Occasionally, mature systems are disrupted by unusual events, and thus experience uncommon increases in volatility. The infusion of steroids into professional baseball ten to fifteen years ago, for instance, led to aberrational spikes in the home run totals of players like Barry Bonds and Mark McGwire. It also enabled the 354 win career of pitcher Roger Clemens.

Similarly, the 2012 professional basketball lockout completely eliminated the sport’s annual pre-season and resulted in a drastically curtailed and compressed regular season. That was the disruption that enabled the volatility that underlies the recent performance of Jeremy Lin.

According to systems design theory, though, patterns of extreme volatility should feature unusually weak performances as well as uncommonly superior performances; the current NBA season features such extreme disappointments too. The Charlotte Bobcats, for instance, have only won 14.6% of their first 41 games this year, a performance that (if extended for a full year) would rank it as one of the five worst teams in league history.

Thus, while assessing the incredible performance of Jeremy Lin in a scientific manner, it is important to note that uncommonly weak player and team  performances are occurring as well. That’s a convincing indicator that the performance volatility might be attributable to a disruption of the system itself.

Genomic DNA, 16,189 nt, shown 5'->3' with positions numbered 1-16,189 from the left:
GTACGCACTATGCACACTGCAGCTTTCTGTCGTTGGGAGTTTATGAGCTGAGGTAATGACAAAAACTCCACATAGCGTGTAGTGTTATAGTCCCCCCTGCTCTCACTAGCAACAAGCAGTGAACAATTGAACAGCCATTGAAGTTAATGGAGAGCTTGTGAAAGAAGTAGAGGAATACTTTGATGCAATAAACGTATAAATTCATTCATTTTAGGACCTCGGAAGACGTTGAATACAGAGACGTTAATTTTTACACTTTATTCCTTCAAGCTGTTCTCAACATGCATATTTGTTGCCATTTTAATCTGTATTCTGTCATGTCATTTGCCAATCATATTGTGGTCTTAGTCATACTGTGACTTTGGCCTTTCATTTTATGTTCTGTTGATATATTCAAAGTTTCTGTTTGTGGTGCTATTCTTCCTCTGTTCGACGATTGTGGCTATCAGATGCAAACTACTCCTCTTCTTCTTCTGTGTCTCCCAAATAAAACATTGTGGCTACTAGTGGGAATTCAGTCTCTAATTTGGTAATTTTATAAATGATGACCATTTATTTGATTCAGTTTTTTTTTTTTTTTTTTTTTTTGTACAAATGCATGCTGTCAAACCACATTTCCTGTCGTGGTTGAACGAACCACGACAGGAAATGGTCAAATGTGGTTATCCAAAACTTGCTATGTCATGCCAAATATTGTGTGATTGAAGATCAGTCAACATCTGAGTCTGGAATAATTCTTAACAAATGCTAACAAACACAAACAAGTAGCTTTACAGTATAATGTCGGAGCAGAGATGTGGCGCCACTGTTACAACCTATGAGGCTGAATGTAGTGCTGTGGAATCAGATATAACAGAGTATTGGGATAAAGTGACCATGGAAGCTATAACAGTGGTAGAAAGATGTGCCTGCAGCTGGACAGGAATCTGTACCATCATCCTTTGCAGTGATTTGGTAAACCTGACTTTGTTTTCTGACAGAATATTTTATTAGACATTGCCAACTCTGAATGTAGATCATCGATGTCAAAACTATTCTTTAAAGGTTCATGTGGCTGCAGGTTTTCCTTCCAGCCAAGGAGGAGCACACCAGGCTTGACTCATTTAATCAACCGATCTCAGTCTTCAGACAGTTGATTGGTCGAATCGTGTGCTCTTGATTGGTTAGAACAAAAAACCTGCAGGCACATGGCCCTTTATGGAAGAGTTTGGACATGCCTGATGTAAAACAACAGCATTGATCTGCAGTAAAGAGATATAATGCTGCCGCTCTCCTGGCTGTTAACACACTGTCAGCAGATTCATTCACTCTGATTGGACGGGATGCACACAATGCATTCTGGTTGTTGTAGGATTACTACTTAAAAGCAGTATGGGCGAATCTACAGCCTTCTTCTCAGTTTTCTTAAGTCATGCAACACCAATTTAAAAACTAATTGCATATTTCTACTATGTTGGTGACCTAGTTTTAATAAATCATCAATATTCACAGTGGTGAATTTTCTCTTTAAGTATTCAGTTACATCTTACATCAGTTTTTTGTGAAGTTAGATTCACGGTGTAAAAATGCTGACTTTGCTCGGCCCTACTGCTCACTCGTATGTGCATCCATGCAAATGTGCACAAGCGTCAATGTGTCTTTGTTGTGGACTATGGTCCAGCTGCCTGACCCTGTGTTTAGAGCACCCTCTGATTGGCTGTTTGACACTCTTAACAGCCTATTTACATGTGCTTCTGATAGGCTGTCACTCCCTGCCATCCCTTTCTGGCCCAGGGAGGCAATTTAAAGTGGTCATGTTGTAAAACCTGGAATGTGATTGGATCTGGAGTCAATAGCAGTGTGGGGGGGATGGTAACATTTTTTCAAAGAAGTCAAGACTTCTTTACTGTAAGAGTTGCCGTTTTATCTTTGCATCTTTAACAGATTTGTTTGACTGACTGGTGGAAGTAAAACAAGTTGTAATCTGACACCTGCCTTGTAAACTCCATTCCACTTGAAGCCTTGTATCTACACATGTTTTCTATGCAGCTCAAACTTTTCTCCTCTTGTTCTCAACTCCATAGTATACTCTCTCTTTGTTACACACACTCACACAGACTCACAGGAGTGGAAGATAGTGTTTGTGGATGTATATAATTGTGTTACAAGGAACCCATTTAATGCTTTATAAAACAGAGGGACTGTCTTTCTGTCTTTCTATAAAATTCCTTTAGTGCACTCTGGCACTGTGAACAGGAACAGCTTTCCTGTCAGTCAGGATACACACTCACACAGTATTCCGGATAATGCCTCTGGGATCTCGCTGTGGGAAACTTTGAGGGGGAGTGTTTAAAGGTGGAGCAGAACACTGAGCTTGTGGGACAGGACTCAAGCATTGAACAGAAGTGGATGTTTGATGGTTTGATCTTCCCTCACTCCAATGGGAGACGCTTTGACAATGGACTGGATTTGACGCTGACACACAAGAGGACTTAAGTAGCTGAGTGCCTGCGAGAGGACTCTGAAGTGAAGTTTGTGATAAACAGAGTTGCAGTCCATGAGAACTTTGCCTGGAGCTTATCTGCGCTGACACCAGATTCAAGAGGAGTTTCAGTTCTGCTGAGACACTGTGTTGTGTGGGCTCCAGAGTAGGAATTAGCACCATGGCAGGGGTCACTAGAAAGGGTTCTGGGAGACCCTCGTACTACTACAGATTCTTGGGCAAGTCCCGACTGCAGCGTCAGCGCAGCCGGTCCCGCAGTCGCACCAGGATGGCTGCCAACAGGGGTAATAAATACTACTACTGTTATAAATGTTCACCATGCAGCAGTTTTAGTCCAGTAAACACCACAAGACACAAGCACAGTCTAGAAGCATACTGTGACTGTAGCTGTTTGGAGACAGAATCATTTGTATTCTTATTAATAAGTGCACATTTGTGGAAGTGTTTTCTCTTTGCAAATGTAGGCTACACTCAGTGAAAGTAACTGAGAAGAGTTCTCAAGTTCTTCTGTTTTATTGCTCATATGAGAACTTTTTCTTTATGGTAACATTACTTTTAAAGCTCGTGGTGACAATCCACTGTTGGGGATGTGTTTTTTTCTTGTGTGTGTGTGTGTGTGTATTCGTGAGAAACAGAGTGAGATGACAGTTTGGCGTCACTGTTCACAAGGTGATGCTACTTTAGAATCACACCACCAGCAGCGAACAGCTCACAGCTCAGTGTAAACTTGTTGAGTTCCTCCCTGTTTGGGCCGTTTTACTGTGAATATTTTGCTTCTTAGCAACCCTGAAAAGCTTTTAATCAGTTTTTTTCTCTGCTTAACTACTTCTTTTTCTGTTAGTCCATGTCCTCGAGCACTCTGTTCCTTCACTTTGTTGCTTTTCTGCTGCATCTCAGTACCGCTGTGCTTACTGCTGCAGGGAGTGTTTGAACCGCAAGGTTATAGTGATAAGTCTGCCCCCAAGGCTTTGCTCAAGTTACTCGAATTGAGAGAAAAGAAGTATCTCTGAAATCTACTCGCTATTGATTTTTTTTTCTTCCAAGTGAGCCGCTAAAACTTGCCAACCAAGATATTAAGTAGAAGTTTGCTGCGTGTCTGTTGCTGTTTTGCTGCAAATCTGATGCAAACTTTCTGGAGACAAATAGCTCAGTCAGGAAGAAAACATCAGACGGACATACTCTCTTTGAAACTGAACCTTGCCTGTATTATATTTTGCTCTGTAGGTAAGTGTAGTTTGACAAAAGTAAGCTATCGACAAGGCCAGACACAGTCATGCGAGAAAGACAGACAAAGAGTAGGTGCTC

From Snacks To Software: Seeking Simplicity

The melodic piano concertos of Sergei Rachmaninoff. The subtle tastes and fragrances of fine French wines. And the extensive software programming that make global positioning satellite technology useful.

What do all of these creative endeavors share in common? To put it simply, they are all astonishingly complex. Although many of us can appreciate their forms and functions, very few of us can comprehend fully how they have been constructed, or how to construct similar works ourselves.

But complexity is not always a desirable trait; quite the contrary, simplicity is often valued instead. And last week, a pair of endeavors from opposite corners of American society earned widespread acclaim and admiration because of their abilities to “keep things simple.”